A Day Trip to Rila Monastery and Boyana Church from Sofia, Bulgaria
In my post on Brasov I explained that one of the reasons I was drawn to this region of Eastern Europe in particular was because of a book called The Historian by Elizabeth Kostova.
Whilst the majority of the book is set in Romania, there was one place in Bulgaria I wanted to go ever since I heard it described in the book; the Rila Monastery.
In fact if it wasn’t for this UNESCO World Heritage Listed Monastery, located in the hills outside of Sofia, I might not have ended up in Bulgaria at all.
Thus my visit had some hype and excitement to live up to and I’m happy to report that I didn’t leave disappointed!
How to Get There
Before I go on to rave about how amazing the Rila Monastery is, I wanted to answer some practical questions first. The Rila Monastery makes a perfect day trip from nearby Sofia, the capital of Bulgaria. I didn’t even see Sofia at all, and just passed through specifically to do this trip on the spare day I had.
There are lots of different tour companies offering this day trip, at varying prices and comfort levels. The best value I found was that offered by Rila Monastery Bus. The day tour costs €25 which is basically the cost of the shuttle bus.
They take you to two places; Boyana Church and Rila Monastery and give you what I thought was plenty of time to explore them. Entrance fees were separate which I didn’t mind because buying my own ticket allowed me to benefit from my student discount. They also make a stop for lunch which also isn’t included but wasn’t hugely expensive given it was a tourist stop.
I think it’s the perfect way to check these two places off your bucket list!
Boyana Church is a medieval church built between the 10th to the 13th centuries. It is also inscribed on the UNESCO World Heritage List.
But what makes this church so special is the frescoes that are painted on to the inside of the church. They depict events in the Bible and in Bulgarian history, and have a distinctively human focus. They also tell their own stories as archaeology and historical dating has revealed the many layers of these frescoes, with some stories being covered by others over time.
Given the need to protect these frescoes, some of which are almost 1000 years old, no photography is allowed inside the church. Hence I don’t have any pretty pictures of the incredible inside of the church. This is definitely a case of having to go to Bulgaria and see it for yourselves!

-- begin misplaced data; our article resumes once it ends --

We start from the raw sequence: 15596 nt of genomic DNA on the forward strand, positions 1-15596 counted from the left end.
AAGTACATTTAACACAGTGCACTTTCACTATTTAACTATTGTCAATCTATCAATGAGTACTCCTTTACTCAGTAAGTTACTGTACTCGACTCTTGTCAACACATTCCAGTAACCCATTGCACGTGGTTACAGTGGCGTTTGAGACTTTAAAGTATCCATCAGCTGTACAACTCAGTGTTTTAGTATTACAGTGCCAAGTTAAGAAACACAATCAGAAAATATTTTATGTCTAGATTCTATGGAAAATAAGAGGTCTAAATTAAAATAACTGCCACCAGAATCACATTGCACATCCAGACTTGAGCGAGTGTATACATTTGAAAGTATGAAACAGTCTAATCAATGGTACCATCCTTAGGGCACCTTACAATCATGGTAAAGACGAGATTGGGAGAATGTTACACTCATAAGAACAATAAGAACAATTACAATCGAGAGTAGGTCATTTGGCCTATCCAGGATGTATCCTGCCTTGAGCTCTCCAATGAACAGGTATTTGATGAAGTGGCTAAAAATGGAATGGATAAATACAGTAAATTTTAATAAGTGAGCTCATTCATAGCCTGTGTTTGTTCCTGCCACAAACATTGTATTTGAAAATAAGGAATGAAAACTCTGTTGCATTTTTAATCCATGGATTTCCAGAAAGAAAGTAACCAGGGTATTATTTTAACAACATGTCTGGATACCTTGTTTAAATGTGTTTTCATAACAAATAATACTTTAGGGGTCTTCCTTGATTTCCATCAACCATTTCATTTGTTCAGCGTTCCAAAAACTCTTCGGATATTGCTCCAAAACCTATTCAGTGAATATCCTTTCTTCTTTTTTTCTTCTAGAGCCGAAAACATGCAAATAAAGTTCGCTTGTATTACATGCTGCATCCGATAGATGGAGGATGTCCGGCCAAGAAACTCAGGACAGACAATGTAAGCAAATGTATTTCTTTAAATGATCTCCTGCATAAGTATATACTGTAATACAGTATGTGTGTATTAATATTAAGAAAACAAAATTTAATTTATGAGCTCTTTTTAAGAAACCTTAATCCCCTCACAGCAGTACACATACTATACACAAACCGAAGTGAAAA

But while Boyana Church was incredible in its own right, I was obviously most excited about our visit to the Monastery.
It was a bit of a drive between Boyana and Monastery as we whizzed through the mountains above Sofia. The temperature dropped (which seemed impossible given how cold Sofia was to begin with) and I tried very hard not to sleep so I could take in the view around me. This drive really demonstrated just how much of Bulgaria is covered in forest. I imagine there would be some amazing hiking in the area- that’s if you can avoid the local wolves and bears.
When we finally arrived in Rila Monastery it was as spectacular as I’d always imagined it to be. After visiting countless cathedrals, churches, and monasteries in Europe they had all begun to merge into one. But Rila Monastery was undoubtedly different.
The bright colours and stripey patterns on the building are truly unique. So are the murals painted on the outside of the building that are just incredible works of art.
Before arriving I’d prepaid for an audio guide but our guide told me the audio guide in English was really bad so gave me a private tour and explanation of the murals himself. The outside of the main church part of the Monastery was most definitely the highlight.
The inside of the church was also rather pretty but again I wasn’t allowed to take photos inside.
Other than the Monastery itself, we decided to go exploring down by the river that runs directly past the Monastery. Here we found the Monastery cemetery and a depilated crypt that gave me the heebie jeebies!
It wasn’t long before we were climbing back into the minibus for the trip back to Sofia. Of course the lunch stop meant I could have one last taste of my favourite Bulgaria dish; the mish-mash omelette. I really must learn how to make that home!
Visiting Rila Monastery meant that I didn’t get to see any of Sofia. A detour to the Buzludzha and a general delay stretching back from my time with a knee injury in Slovakia meant I was running short on time. So I arrived in Sofia late the night before, and jumped straight on an overnight train to Belgrade after returning from my tour. But it is surely not a decision I regret. Rila Monastery was everything I imagined!